HireVue CEO Kevin Parker told VentureBeat the company began to phase out facial analysis use about a year ago. He said HireVue arrived at that decision following negative news coverage and an internal assessment that concluded “the benefit of including it wasn’t enough to justify the concern it was causing.”
Alex Engle is right: algorithmic auditing companies like mine are at risk of becoming corrupt.
We need more leverage to do things right, with open methodology and results.
Where would we get such leverage? Lawsuits, regulatory enforcement, or both.https://t.co/2zkgFs4YEo
— Cathy O’Neil (@mathbabedotorg) January 26, 2021
Parker disputes Engler’s assertion that HireVue mischaracterized audit results and said he’s proud of the outcome. But one thing Engler, HireVue, and ORCAA agree on is the need for industrywide changes.
“Having a standard that says ‘Here’s what we mean when we say algorithmic audit’ and what it covers and what it says intent is would be very helpful, and we’re eager to participate in that and see those standards come out. Whether it’s regulatory or industry, I think it’s all going to be helpful,” Parker said.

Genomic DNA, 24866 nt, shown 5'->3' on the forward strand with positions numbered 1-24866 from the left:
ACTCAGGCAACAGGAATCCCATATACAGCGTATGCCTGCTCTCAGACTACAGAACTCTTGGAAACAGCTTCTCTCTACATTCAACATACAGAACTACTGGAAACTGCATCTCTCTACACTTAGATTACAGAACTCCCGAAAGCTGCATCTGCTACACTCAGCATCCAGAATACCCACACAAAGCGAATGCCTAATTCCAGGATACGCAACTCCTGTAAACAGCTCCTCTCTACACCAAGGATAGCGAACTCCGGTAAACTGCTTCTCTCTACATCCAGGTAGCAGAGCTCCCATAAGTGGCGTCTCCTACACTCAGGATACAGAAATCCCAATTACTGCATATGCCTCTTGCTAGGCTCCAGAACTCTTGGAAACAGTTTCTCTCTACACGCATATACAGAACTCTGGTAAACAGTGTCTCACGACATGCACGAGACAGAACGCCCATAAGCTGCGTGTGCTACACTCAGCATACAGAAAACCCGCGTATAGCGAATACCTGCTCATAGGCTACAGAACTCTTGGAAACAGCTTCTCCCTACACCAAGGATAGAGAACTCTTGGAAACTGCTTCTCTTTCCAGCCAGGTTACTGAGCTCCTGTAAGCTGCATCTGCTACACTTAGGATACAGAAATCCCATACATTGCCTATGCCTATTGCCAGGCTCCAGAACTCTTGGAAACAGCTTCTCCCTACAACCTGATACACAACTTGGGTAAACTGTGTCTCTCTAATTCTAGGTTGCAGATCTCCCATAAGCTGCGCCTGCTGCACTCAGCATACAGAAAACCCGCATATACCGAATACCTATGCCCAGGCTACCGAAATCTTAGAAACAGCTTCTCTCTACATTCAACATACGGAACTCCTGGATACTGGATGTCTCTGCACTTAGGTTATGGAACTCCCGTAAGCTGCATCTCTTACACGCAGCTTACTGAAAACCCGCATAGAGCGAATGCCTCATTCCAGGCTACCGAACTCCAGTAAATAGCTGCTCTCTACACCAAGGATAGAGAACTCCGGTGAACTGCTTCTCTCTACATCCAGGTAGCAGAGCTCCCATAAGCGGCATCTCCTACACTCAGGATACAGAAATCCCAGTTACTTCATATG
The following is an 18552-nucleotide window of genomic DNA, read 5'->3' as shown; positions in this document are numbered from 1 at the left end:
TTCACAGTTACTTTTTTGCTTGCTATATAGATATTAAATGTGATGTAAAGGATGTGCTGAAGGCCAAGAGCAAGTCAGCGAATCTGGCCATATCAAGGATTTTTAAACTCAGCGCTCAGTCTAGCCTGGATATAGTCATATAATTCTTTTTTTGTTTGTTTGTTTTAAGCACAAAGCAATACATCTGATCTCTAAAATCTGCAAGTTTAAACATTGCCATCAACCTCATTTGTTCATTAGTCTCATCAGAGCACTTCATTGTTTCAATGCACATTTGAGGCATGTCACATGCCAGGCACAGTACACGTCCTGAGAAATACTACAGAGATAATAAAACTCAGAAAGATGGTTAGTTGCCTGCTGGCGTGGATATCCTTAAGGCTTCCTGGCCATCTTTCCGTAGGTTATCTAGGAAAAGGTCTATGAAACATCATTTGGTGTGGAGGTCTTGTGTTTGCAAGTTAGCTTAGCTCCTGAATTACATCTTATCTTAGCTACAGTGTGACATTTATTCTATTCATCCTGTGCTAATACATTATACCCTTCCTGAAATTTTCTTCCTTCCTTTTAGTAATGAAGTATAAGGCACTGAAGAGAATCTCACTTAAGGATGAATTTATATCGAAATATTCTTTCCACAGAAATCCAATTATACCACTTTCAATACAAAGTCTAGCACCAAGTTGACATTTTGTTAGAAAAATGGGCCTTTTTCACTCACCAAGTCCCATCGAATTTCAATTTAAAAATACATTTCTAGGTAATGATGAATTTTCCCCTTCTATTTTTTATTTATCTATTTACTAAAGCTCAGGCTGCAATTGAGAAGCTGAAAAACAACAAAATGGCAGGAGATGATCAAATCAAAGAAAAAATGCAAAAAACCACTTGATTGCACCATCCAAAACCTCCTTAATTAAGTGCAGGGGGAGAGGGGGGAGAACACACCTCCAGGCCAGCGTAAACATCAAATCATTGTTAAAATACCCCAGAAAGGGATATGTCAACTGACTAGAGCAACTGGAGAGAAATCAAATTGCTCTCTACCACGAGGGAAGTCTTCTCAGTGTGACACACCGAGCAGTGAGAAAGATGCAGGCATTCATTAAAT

So what kind of government regulation, industry standards, or internal business policy is needed for algorithm auditing startups to succeed? And how can they maintain independence and avoid becoming co-opted like some AI ethics research and diversity in tech initiatives have in recent years?
One solution endorsed by people working at each of the three companies was to enact regulation requiring algorithm audits, particularly for algorithms informing decisions that significantly impact people’s lives.
“I think the final answer is federal regulation, and we’ve seen this in the banking industry,” bnh.ai chief scientist and George Washington University visiting professor Patrick Hall said. The Federal Reserve’s SR-11 guidance on model risk management currently mandates audits of statistical and machine learning models, which Hall sees as a step in the right direction. The National Institute for Standards and Technology (NIST) tests facial recognition systems trained by private companies, but that is a voluntary process.